10 places in America that seem like they're elsewhere

10 Places In America That Seem Like They're Elsewhere

In most towns and cities, the surroundings can offer a good indication of what country a person is in, but there are some places where aesthetics and locations just don't match up.

Here are 10 places in continental U.S. that seem like they're somewhere else.

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Places in America that look like they are somewhere else
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10 places in America that seem like they're elsewhere
St. Augustine City Hall and Lightner Museum was formerly the Alcazar Hotel. It was built by Henry Flagler in 1887 to entice wealthy tourists to come to Florida for the winter on his railroad. It is on the US National Register of Historic Places.
HELEN, GEORGIA, UNITED STATES - 2008/03/08: Helen, Georgia, USA. A re-creation of a Bavarian alpine village complete with cobblestone alleys and old-world towers. (Photo by John Greim/LightRocket via Getty Images)
Coronado Heights in Lindsborg, Kansas, circa 1960. This stone structure dates from 1936, and marks the spot where Francisco Vásquez de Coronado is said to have given up his search for the fabled seven cities of gold. (Photo by Harvey Meston/Archive Photos/Getty Images)

The Bank of New Glarus, Wisconsin

(Photo: Skeggy/Flickr)

NEW ORLEANS, LA - MAY 18: A carriage passes in the French Quarter on May 18, 2015 in New Orleans, Louisiana. The tenth anniversary of Hurricane Katrina, which killed at least 1836 and is considered the costliest natural disaster in U.S. history, is August 29. (Photo by Mario Tama/Getty Images)

Miami, Florida

(Photo: Shutterstock)

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Number 10 – Solvang, California. This little town may be near Los Angeles geographically, but in terms of style and mood, it feels much closer to Europe. Its streets are lined with traditional Danish architecture, and the air is filled with the smell of Danish pastries.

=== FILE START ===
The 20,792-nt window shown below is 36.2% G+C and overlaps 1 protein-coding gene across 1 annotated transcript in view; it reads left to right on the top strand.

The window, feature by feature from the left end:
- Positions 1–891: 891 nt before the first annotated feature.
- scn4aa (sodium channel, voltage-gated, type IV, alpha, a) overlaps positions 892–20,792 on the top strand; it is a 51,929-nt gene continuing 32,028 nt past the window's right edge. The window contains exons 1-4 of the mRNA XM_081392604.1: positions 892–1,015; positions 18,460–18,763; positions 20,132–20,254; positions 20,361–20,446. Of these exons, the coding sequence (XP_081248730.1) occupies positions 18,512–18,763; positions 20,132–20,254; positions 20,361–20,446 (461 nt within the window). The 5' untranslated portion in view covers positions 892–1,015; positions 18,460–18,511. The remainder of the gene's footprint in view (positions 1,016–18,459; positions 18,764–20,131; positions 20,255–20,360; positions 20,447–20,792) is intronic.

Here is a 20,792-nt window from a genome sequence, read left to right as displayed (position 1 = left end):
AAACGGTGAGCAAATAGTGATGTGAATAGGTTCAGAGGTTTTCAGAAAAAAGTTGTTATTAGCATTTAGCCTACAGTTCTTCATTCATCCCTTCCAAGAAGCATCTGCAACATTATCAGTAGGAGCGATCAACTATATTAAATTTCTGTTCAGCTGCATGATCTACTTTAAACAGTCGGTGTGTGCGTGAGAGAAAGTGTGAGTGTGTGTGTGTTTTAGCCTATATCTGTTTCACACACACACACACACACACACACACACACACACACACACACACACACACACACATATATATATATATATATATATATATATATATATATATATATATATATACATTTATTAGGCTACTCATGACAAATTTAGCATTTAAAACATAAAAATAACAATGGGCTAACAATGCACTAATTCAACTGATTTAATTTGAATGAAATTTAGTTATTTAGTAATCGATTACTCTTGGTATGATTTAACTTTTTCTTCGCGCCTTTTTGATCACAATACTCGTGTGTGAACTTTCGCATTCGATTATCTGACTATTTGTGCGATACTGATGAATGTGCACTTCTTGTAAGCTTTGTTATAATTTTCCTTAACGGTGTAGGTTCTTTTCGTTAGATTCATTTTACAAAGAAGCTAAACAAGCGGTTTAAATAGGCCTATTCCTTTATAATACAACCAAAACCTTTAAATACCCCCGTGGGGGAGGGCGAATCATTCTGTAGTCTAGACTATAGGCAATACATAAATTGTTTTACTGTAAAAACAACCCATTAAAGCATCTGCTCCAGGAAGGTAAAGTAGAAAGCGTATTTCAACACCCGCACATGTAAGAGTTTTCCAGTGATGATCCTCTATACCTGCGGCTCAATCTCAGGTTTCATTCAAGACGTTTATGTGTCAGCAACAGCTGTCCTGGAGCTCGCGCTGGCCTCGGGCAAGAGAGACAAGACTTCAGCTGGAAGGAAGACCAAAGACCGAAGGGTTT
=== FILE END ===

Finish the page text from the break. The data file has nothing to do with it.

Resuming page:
Number 9 – St. Augustine, Florida. The Spanish controlled this city for over 250 years, and in that time they went all out with its architecture. Many of the structures built under the country's rule still stand today, including a massive stone fort.

Number 8 – Alpine Helen, Georgia. The town, with its distinct Bavarian flair, offers some of the best German food and festivities this side of Munich. The locale is particularly popular during Oktoberfest and the Christmas season.

Number 7 – Lindsborg, Kansas. Those seeking a Swedish experience beyond visiting their local IKEA can head here. Founded in 1869, Lindsborg offers a steady supply of Scandinavian foods, crafts, and festival fun.

Number 6 – New Glarus, Wisconsin. Packed with museums, restaurants, and shops that celebrate its founders' Swiss heritage, this charming village is often referred to as 'Little Switzerland.' Among its notable special events is Polkafest, which promises not only dancing, but beer, bacon, and cheese.

Number 5 – Great Sand Dunes National Park, Colorado. This state is known to be a particularly verdant one, so suddenly ending up amidst miles of sand-covered land may prove a bit disorienting. Though the park can look a lot like the Sahara Desert, it is, in fact, nestled in the Sangre de Cristo Mountains.

Number 4 – Skagit Valley Tulip Fields, Washington. Wander onto this land in the spring when the flowers are in full bloom, and you'll swear you are in the Netherlands. Skagit even has windmills, adding to the Dutch-like ambiance.

Number 3 – Chinatown, New York City. Many U.S. cities have an area dedicated to Chinese culture, but the Big Apple houses one of the country's largest and oldest Chinatowns. In addition to the usual foods and wares, visitors can check out many of China's traditional medicines and remedies.

Number 2 – French Quarter, New Orleans, Louisiana. France laid claim to the land in the early 1700s, and the country's influence can be felt in the architecture and local cuisine to this day. Highlights include the French Market and the famous Café du Monde restaurant, home of the beignet.

Number 1 – Miami, Florida. The prevalence of Latin culture in the city is quite pronounced, and both Spanish and Portuguese are spoken regularly. Some call Miami "the capital of Latin America," while others quip that it's, "Brazil's fastest growing city."
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